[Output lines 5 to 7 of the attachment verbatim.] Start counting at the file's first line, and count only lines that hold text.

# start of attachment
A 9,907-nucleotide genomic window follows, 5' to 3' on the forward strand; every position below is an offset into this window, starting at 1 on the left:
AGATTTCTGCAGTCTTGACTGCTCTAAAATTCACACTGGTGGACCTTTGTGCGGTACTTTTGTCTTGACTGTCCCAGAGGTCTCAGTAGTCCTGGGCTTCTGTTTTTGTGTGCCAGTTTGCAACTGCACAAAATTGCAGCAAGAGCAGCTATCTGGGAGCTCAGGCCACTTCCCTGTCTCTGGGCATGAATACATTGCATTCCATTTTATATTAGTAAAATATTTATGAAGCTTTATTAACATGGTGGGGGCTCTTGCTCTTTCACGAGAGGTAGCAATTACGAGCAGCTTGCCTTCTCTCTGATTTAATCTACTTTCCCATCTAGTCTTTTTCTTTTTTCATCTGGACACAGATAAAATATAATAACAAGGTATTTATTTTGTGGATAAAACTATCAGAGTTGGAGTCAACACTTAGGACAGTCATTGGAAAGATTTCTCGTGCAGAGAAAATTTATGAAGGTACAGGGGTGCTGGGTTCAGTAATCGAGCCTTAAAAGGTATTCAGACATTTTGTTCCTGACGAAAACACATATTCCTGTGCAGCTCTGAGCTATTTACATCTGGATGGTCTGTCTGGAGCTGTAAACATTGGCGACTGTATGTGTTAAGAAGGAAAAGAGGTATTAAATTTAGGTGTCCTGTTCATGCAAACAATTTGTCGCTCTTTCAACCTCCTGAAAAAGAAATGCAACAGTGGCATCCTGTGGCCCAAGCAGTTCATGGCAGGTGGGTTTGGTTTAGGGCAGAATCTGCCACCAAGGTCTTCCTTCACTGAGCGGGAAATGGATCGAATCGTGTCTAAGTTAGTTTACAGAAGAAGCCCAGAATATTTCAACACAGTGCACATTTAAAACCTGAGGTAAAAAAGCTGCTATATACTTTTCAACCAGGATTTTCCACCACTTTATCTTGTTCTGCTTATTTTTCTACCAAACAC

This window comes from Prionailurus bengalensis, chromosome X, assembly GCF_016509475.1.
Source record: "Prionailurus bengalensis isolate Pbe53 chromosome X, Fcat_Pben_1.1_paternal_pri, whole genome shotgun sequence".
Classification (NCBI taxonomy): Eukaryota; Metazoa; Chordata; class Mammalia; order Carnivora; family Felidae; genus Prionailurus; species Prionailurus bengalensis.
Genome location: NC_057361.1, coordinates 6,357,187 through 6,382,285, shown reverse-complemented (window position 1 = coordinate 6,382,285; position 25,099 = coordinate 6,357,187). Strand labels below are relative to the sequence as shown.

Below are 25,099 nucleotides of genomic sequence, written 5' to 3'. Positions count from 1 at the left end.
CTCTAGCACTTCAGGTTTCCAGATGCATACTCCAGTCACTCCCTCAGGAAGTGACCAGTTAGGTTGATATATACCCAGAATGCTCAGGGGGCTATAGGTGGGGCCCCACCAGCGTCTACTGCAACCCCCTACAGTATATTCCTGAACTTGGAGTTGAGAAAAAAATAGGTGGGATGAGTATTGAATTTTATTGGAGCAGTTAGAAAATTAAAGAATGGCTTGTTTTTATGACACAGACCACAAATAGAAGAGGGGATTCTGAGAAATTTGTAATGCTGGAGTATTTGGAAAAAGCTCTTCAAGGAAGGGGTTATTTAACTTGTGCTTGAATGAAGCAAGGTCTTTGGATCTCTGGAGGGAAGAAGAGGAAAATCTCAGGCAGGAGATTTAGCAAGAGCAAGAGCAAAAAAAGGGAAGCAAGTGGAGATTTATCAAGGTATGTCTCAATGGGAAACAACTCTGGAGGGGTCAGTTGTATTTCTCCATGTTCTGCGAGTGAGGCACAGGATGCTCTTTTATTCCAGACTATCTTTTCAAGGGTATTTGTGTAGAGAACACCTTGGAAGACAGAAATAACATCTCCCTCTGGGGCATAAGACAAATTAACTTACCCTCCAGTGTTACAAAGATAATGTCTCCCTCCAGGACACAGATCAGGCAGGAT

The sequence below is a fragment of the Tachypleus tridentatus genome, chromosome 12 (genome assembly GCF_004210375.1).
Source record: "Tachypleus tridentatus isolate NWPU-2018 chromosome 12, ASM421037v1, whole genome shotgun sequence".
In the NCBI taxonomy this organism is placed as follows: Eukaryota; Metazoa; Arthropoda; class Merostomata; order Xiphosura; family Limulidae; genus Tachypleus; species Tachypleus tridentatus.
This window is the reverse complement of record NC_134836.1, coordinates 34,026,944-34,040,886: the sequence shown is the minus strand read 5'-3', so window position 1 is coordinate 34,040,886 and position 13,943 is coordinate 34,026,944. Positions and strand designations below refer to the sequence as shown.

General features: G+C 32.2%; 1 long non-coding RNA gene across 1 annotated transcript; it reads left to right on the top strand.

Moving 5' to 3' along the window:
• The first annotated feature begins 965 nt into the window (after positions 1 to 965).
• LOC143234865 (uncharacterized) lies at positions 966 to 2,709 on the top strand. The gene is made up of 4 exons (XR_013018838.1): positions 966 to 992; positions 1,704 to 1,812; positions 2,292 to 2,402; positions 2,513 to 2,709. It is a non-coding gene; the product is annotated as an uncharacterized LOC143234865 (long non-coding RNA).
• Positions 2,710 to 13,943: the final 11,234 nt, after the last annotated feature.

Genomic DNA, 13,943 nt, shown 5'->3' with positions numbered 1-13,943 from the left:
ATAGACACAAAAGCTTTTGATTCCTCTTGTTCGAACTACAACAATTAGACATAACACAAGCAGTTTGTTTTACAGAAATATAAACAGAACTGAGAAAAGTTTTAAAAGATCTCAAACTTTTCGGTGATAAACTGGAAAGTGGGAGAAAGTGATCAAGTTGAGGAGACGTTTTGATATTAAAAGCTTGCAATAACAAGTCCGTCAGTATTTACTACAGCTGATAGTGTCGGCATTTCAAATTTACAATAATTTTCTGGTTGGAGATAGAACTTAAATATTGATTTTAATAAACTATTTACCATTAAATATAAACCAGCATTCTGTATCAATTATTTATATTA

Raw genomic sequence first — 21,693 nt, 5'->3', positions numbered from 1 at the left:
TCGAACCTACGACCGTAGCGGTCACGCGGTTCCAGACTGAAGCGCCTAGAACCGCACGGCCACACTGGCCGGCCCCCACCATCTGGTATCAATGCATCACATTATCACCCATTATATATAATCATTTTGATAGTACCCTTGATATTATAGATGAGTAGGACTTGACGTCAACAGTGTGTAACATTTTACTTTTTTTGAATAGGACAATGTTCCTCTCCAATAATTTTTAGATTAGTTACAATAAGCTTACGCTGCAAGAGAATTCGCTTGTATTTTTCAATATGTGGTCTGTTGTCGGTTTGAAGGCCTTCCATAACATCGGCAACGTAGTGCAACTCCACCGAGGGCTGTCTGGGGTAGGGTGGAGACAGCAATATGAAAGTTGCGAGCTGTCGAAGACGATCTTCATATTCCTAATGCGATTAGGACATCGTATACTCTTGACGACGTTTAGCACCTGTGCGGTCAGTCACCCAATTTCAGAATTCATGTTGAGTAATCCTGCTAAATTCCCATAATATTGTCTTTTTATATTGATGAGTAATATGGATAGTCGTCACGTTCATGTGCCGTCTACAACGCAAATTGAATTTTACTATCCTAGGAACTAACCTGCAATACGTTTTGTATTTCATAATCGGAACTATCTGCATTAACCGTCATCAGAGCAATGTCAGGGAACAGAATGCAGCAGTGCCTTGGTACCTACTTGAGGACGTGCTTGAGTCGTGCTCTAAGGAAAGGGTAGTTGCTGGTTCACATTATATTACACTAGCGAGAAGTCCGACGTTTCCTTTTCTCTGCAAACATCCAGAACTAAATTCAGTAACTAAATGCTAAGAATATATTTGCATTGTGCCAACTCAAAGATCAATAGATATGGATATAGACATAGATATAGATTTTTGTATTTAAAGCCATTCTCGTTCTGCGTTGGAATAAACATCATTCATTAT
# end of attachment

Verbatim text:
Classification (NCBI taxonomy): Eukaryota; Metazoa; Chordata; class Mammalia; order Carnivora; family Felidae; genus Prionailurus; species Prionailurus bengalensis.
Genome location: NC_057361.1, coordinates 6,357,187 through 6,382,285, shown reverse-complemented (window position 1 = coordinate 6,382,285; position 25,099 = coordinate 6,357,187). Strand labels below are relative to the sequence as shown.

Below are 25,099 nucleotides of genomic sequence, written 5' to 3'. Positions count from 1 at the left end.